He believed that to engage an audience, an artist must awaken in the viewer a sense of curiosity and wonder.  To do so, Partch focused on what he called “corporeal music”: dramatic and eclectic performances that have the instruments and performers in full view of the audience. The audience is drawn into Partch’s unique works, due to the fact that the shapes and playing techniques of his instruments are so radically different from the average concert experience. His invented instruments can be appreciated both for their unique sound and visually striking character. Check out this video about Harry Partch’s music, which features performances using his instruments, interviews & explanations of his musical theories. (http://www.youtube.com/watch?v=mOHBqFevy0k)




2) John Cage (1912-1992)




The American avant-garde composer John Cage achieved his stature as perhaps one of the most influential composers of the 20th century for his aesthetic ideas and innovative use of sound.  Deeply influenced by Eastern philosophy, Cage’s music explored the value of silence and chance procedures. Cage collaborated with many important artists from different disciplines, including pianist David Tudor, visual artist Robert Rauschenberg, video/performance artist Nam June Paik, and dancer/choreographer Merce Cunningham.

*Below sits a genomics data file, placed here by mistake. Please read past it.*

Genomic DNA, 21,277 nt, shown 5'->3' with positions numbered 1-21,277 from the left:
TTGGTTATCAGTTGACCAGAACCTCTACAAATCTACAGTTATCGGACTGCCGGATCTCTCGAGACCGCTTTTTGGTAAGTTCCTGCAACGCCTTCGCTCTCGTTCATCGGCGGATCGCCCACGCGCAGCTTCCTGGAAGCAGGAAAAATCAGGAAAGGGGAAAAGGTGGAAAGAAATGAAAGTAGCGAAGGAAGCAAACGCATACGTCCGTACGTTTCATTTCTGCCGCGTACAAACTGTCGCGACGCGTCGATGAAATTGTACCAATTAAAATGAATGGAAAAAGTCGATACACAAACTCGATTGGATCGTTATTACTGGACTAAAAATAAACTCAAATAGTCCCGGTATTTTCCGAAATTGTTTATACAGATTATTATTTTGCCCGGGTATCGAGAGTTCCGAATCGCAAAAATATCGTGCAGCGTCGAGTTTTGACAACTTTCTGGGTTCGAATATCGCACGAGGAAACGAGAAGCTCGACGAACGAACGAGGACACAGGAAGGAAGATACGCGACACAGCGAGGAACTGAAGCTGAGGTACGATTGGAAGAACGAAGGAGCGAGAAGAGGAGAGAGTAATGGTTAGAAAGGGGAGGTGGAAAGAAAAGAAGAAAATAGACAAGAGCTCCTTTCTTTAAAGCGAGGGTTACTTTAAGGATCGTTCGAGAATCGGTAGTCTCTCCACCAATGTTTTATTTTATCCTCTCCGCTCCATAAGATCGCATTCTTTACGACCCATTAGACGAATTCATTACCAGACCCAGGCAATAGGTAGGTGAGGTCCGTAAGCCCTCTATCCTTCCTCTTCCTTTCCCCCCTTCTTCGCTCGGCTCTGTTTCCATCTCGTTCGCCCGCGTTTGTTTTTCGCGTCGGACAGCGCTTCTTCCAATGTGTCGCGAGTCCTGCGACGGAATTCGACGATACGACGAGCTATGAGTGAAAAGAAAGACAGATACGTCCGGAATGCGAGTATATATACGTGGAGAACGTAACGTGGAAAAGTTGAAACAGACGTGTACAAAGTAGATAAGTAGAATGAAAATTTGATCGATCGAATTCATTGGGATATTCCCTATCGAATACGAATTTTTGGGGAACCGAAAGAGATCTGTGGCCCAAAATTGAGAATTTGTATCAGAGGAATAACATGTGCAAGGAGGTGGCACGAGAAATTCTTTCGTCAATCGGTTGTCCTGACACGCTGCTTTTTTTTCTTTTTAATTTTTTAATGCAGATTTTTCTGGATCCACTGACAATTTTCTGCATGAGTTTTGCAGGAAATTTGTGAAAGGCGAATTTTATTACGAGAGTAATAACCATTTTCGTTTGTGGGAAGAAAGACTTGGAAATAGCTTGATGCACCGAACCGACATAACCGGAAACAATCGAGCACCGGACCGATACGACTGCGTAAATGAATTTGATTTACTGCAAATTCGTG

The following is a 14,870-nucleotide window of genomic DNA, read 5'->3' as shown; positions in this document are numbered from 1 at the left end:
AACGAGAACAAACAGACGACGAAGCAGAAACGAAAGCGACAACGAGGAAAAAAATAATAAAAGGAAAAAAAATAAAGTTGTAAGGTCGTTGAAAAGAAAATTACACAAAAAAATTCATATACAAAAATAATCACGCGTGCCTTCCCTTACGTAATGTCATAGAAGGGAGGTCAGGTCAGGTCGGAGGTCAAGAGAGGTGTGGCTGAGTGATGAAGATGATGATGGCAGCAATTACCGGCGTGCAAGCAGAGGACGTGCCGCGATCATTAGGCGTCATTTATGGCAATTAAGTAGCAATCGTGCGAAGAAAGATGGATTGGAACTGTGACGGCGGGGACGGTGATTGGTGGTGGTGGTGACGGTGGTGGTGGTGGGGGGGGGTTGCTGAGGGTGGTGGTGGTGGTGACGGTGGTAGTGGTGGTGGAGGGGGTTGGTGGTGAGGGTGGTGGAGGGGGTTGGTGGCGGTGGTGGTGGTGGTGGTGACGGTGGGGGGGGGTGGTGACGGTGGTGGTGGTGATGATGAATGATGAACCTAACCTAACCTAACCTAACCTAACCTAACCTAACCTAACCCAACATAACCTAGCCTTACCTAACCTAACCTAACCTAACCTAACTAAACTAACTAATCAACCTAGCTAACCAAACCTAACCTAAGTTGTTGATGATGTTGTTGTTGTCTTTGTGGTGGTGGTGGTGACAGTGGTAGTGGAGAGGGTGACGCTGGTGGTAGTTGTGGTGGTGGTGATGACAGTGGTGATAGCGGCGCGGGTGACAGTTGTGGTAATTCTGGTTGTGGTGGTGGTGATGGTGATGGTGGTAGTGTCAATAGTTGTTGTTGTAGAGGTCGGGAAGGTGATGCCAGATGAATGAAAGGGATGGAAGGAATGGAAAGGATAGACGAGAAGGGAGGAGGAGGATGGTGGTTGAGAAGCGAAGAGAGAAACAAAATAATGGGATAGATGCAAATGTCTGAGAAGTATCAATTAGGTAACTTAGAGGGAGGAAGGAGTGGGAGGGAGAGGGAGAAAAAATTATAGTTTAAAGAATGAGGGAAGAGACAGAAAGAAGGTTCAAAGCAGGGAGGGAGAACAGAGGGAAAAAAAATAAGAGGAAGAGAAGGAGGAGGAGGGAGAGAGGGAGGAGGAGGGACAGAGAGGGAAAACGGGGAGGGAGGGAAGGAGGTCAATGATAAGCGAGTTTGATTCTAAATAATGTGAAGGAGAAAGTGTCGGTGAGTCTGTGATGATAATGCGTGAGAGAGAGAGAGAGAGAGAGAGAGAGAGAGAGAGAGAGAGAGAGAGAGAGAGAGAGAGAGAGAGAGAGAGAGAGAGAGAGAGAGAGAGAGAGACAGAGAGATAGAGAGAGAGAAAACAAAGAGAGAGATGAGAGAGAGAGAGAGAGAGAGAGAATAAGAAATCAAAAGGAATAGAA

Cage was very interested in incorporating the everyday into his performances. All sounds become part of the musical act of performance, including the coughing and shifting of audience members, the sound of sirens outside the concert venue, as well as the squeaks of the chairs and floorboards. He believed that “pieces are not boring, only the spectator is bored”, thus placing the responsibility in the audience’s hands, encouraging active participation in the creative act. Instead of approaching a concert rationally, judging its success or failure based on a critical judgment of the work, he proposed that an openness was needed in order to learn from the experience. I find that Cage’s music and writings have the power to make you rethink what it is you do expect from a concert, and as far as I’m concerned, that’s a good thing. Check out his 4’33’’ performed here by David Tudor.  (http://www.youtube.com/watch?v=HypmW4Yd7SY&feature=related)